(HOST) Today is commentator Olin Robison’s favorite holiday. In fact, he considers Thanksgiving to be one of the best days of the year.
(ROBISON) There are a host of reasons why I think that Thanksgiving is the best of holidays.
It is all inclusive. It is for everyone. It is both religious and secular, both private and public, and it is less complicated than Christmas. And it has the added benefit of not being nearly so commercial as the Christmas season.
Some of this opinion is rooted in my upbringing in East Texas. Back then, church for me was conservative and protestant, that branch of Christendom directly descended from the Reformation, deriving much from the ways that Calvin and Luther and John Knox saw the world centuries earlier.
As I look back now I am convinced that one of the best parts of that theological tradition was its repeated focus on gratitude: upon gratitude to God and also to all of our neighbors who did so much to make life good. We were taught that God’s grace was so great a gift that it could never be repaid. But it was possible to be actively grateful and to show that gratitude in service to others. Over and over, the preachers in those little Baptist churches admonished us that “We are called to a life of service.”
But we were also told that to give thanks without its affecting the way one lived was seen as grevious insincerity or outright hypocrisy – the sin at which, in the gospels, the most scathing words of Jesus were directed.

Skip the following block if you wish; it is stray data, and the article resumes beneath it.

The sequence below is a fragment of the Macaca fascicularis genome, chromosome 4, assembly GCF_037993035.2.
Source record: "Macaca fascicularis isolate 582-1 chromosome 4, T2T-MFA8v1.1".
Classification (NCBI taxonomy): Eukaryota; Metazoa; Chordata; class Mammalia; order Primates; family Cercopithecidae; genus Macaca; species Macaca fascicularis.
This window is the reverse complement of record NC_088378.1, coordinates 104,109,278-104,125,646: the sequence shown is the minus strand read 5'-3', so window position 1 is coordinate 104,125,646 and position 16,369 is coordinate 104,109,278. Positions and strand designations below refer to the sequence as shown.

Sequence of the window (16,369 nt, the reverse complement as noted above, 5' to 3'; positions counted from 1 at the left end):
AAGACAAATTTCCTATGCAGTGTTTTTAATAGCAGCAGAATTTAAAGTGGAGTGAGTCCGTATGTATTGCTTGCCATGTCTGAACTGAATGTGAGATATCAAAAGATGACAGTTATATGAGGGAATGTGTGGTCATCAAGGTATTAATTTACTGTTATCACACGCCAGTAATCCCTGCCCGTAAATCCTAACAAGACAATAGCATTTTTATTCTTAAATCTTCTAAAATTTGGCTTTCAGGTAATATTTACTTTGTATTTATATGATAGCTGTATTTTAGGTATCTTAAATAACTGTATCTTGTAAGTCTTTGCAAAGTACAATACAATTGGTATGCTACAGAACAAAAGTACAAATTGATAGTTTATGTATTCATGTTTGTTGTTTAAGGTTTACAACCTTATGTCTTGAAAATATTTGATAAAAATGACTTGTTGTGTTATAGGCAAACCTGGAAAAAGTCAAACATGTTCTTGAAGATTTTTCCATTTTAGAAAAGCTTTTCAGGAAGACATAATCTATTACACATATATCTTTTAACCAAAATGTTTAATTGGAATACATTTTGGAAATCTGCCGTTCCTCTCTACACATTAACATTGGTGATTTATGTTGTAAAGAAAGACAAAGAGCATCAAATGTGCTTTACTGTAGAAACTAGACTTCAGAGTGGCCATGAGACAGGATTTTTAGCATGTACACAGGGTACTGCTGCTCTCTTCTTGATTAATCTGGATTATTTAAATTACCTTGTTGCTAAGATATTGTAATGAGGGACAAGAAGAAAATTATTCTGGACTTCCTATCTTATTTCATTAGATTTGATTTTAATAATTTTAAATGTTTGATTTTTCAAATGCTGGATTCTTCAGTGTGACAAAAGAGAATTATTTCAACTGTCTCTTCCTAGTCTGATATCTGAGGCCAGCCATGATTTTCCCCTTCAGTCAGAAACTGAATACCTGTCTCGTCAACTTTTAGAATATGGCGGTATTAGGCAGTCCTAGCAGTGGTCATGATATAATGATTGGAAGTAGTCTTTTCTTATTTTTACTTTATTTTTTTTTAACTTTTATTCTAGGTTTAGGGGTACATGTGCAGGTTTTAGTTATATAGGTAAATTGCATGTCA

Gratitude and thanksgiving were, therefore, active rather than passive. If they were sincere, they would govern behavior. Anything less was deemed to be perfunctory and ceremonial, not amounting to much.
In due course I came to understand that there were Catholic and Orthodox and Jewish and Islamic versions of the same idea; that it was, in fact, at the heart of the American ethos. It was without question a part of what had built the country.
In today’s America the concept of gratitude has a hard time. There is plenty of blame to go around.
From the late sixties, when left-wing political radicalism held sway, the politically correct rhetoric emphasized rights, entitlements, and a vision of a social order in which gratitude was seen as evidence of subservience and definitely outmoded. Some of that remains.
Then, in due course, came the ascendency of the political and religious right, with an equally offensive notion of exclusivity which equated good fortune with God’s favor and somehow managed to suggest that the less fortunate are getting what they deserve. Quite a lot of that remains.
Through these ups and downs, the swings of the political pendulum, through these vagaries of American social and political life, Thanksgiving stands as a wonderful and cherished time for most Americarns. It remains as a time of reflection for all but the most insensitive and self-centered.
For me, it is a time when childhood memories resurface, when those cautionary sermons from preachers whose names I have long since forgotten somehow return to my consciousness.
And I hear the refrain from those sermons that real gratitude – which, after all, is what Thanksgiving is all about – that real gratitude results in action. It is never passive.
And I realize again that the theological source of that idea is not all that important to most Americans, but that doesn’t matter. What matters is the residual idea that we all have much to be thankful for. And that thanks and gratitude should result in service to others. That really is what matters.
Happy Thanksgiving, everybody.
This is Olin Robison.
Olin Robison is past president of both the Salzburg Seminar and of Middlebury College. He now lives in Shelburne.